Wright v. Carpenter, 1334

CourtCourt of Appeals of Texas. Court of Civil Appeals of Texas
Citation579 S.W.2d 575
Docket NumberNo. 1334,1334
PartiesKenneth WRIGHT ex ux., Appellants, v. Lawrence CARPENTER, Appellees.
Decision Date29 March 1979

Page 575

579 S.W.2d 575
Kenneth WRIGHT ex ux., Appellants,
Lawrence CARPENTER, Appellees.
No. 1334.
Court of Civil Appeals of Texas, Corpus Christi.
March 29, 1979.
Rehearing Denied April 19, 1979.

Page 576

John C. North, Jr., North, White & Blackmon, Corpus Christi, for appellants.

W. DeWitt Alsup, Alsup & Alsup, Corpus Christi, for appellees.

Page 577


YOUNG, Justice.

This is an appeal from a suit alleging fraud relative to a real estate transaction. Appellees, Lawrence Carpenter and Wilma P. Carpenter, sued appellants, Kenneth Wright and Jean Wright, for fraud in connection with their purchase of appellants' home. In short, the appellees alleged that the appellants represented that their home had a roof in good condition, but that after they moved in, the roof leaked and appellees had to replace the roof. Trial was to the court without a jury and thereafter the trial court filed findings of fact and conclusions of law. The court found the Wrights liable in the amount of $867.75, which is one-fourth of the value of the new roof. We affirm.

The record fairly indicates the following events. On October 2, 1976, appellees, at that time residents of Missouri, contacted Mrs. Grant, a realtor in Corpus Christi, and asked her to show them some homes suitable for their future retirement. Mrs. Grant took the appellees to the appellants' home. Appellees expressed an interest and there in the home asked the appellants several questions concerning the age of the home and more particularly the condition of the cedar shingle roof. Mr. Wright, at trial, testified, in response to this questioning, that he told Mr. Carpenter that he had had the roof previously inspected and that the inspector told him that the roof should be good another four to five years and that he offered to give Mr. Carpenter the inspector's name. He also claimed he told Mr. Carpenter that an insurance adjuster had also inspected the roof for hail damage and that the roof was repaired in various spots with metal "step-shingles." Mr. Carpenter reported that Mr. Wright told him about an inspector and that Wright offered to give Carpenter the inspector's name, but testified that Mr. Wright then stated factually that the roof would be good for another five years and that the roof was in good shape. Mr. Carpenter also denied that Mr. Wright had said anything about an insurance adjuster, hail damage or metal "step-shingles."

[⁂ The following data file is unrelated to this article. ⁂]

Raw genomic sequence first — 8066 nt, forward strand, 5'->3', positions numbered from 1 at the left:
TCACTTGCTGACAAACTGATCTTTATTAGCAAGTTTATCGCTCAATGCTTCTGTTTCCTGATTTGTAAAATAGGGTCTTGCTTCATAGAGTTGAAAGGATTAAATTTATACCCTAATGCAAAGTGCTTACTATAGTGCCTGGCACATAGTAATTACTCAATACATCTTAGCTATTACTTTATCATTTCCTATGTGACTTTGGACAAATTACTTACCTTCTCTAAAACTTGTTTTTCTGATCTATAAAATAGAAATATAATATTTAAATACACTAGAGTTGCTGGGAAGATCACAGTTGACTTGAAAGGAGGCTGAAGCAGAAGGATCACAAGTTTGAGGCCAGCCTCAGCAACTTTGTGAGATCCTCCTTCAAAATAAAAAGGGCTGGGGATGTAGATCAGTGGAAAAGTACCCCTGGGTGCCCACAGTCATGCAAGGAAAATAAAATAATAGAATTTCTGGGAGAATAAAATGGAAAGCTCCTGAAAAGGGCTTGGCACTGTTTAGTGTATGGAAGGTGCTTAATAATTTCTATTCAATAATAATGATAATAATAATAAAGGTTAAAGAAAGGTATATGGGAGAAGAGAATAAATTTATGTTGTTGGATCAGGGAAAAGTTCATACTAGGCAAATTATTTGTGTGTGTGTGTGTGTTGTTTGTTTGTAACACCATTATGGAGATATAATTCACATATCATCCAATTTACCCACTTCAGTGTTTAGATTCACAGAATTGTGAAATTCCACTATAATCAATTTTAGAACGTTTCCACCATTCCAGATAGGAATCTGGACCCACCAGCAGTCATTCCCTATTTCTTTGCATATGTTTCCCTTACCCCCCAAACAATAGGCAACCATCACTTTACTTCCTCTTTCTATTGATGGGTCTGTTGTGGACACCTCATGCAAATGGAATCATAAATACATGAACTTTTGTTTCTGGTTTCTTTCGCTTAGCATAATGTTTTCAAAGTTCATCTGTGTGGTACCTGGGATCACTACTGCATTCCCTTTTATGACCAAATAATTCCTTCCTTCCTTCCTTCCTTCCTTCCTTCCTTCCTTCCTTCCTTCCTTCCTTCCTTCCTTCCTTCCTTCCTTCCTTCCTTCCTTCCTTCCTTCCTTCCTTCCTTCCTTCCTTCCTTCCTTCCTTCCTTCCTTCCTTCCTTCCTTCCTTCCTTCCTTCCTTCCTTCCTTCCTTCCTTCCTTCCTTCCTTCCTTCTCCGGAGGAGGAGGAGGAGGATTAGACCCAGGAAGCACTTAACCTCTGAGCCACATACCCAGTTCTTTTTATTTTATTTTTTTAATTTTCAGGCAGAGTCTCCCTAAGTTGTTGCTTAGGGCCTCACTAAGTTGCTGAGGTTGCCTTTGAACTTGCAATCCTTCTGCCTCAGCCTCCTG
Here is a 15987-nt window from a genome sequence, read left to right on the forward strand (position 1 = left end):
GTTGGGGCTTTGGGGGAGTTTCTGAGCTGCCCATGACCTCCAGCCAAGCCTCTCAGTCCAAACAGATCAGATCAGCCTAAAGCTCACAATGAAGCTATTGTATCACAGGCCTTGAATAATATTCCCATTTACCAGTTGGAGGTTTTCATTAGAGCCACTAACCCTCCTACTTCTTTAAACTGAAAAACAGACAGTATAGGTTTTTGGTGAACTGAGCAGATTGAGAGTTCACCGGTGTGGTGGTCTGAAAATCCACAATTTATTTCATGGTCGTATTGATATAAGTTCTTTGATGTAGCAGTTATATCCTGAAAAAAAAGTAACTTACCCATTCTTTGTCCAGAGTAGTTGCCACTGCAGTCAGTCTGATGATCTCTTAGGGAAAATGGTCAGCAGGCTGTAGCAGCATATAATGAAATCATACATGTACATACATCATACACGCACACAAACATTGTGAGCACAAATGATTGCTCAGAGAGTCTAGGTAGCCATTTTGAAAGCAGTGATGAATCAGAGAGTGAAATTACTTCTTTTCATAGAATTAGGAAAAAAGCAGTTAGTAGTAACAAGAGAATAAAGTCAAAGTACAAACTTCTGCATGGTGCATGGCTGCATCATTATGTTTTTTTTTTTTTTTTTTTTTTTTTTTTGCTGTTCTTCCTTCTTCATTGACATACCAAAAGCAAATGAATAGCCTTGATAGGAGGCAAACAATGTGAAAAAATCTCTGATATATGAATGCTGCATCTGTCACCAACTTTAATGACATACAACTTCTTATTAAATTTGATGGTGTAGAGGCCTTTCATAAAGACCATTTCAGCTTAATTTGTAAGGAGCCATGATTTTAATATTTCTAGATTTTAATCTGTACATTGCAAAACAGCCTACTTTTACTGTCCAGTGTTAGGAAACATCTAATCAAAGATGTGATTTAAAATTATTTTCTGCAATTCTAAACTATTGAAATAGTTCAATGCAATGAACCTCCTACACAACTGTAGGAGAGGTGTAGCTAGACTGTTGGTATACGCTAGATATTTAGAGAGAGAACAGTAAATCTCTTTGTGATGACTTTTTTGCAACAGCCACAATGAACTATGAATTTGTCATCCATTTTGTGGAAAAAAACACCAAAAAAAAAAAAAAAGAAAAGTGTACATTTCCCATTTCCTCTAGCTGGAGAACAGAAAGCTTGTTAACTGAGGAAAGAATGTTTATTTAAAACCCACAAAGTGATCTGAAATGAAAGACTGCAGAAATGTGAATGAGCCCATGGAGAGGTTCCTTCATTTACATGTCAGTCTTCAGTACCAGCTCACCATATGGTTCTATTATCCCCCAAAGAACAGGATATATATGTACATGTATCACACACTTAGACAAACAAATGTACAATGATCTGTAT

The parties then went outside to observe the house, but according to undisputed testimony, several large trees covered extensive portions of the front of the roof and its condition was not visible. Appellees signed a contract to purchase the home later that same day.

A few weeks later the appellees moved into the house, had the interior walls repainted, and had the trees in the front of the house trimmed. The trimmers advised the appellees that a number of shingles were missing and that the roof was rotten toward the front of the house. Several rains followed and the new inside paint began to run in streaks from leaking water. Appellees subsequently had the roof replaced.